Tea For All
April 27, 2009
By Humphrey Stevenson
I attended the Tea Party held in downtown Tulsa on April 15. To tell the truth, driving to the event, I could envision myself standing around with five or six others trying to convince ourselves the turnout wasn't as bad as it seemed. I guess that's the way you feel after what happened on last November 4; you wonder if you are the only one who thinks and feels as you do. Has the whole nation lost its mind?
Well, all those feelings were washed away as soon as I turned the corner onto Denver Avenue and got my first look at the crowd already assembled a half hour prior to the event start time. No! The whole nation hasn't lost its mind. There are hundreds, thousands (maybe even millions) who feel as I do. This wasn't a tax protest. It wasn't a protest in the strictest sense of the word. I have listened to the mainstream media dismissing the attendants of the Tea Parties as a bunch of racist red-necks. Regardless of what they say, it was a group of people gathering together to express their concern over the direction of the country.
Through the news media coverage of the Tea Parties around our nation, I noted many signs denouncing "taxation without representation." While I agree wholeheartedly, we must face facts, we have representation, albeit shockingly bad representation. Of more concern, should be representation without taxation.
We have about 43% of the people in this country who pay absolutely no federal income tax whatsoever. I'm not going to fall into the trap of arguing payroll tax (FICA, Medicare, etc.); I'm talking about net income tax.
Why is this important? Many years ago, in this country, only property (i.e. land) owners could vote. I have heard this denounced as the government wanting only rich, white men to vote and perhaps to some extent that was true. However, if we can get beyond any racist or sexist overtones, we can see the wisdom of this idea. You see until 1913 there was no federal income tax. There was only property tax. This means that the only taxpayers were landowners. Our government, at that time, wanted to make sure that those who were paying the tax were electing the representatives. Now, we have a large number of people, who pay nothing, have no reason to be concerned about how their tax money is spent, but can participate in the electoral process nonetheless or, worse yet, have the ability to (through the representatives they elect) vote themselves a share of someone else's income.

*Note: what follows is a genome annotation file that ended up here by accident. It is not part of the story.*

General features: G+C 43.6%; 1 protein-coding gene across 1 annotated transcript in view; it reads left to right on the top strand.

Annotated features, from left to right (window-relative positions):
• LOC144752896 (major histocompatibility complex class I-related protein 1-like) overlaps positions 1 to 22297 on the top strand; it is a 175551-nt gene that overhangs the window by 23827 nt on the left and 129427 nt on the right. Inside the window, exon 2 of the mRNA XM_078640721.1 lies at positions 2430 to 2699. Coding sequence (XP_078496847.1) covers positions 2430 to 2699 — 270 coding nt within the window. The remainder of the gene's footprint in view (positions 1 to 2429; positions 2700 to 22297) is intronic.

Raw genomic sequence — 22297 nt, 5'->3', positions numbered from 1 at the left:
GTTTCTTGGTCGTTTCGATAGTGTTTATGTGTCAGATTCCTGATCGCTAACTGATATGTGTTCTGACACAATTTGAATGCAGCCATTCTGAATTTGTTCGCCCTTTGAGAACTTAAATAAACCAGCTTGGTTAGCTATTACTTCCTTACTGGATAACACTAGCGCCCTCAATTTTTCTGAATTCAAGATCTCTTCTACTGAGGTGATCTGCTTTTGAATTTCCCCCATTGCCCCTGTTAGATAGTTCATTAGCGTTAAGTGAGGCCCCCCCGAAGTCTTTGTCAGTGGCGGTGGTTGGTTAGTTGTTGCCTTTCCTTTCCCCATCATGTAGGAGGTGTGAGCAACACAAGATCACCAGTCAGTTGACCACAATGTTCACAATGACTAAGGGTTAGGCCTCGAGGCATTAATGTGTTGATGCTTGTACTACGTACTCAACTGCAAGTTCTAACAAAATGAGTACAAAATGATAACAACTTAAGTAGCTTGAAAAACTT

Now, am I advocating that those who do not pay income tax be barred from voting? Of course not. But we must be aware that a tax increase or cut means nothing to these people. Further, all citizens should have some stake, some "skin in the game" as our President has said. The income tax must be applied equally, a flat percentage rate of income applied to all citizens and residents or perhaps a national sales tax. However, I would never agree to a national sales tax without first a constitutional amendment to repeal the 16th Amendment. Regardless of the means, the tax code should only be used to fund the legitimate, constitutional functions of the federal government, never for redistribution or any other idea of fairness.
Finally, I would like thank all the Americans who took the time to attend a Tea Party. Don't worry that liberals and the mainstream news media insulted or dismissed us as having no effect. They must do this because the alternative is too horrible for them to imagine, hundreds of thousands of conservative Americans taking to the streets, peacefully, in a grassroots movement to express their views.
But this must be a start, not an end. We must contact and stay in contact with our elected officials, Republican or Democrat, and let them know they are on notice. We must get involved. We must help conservative men and women running for local, state or federal office. We ourselves should run for office in some cases. We must have more Tea Parties and the largest Tea Party of all must take place at the polls in November 2010.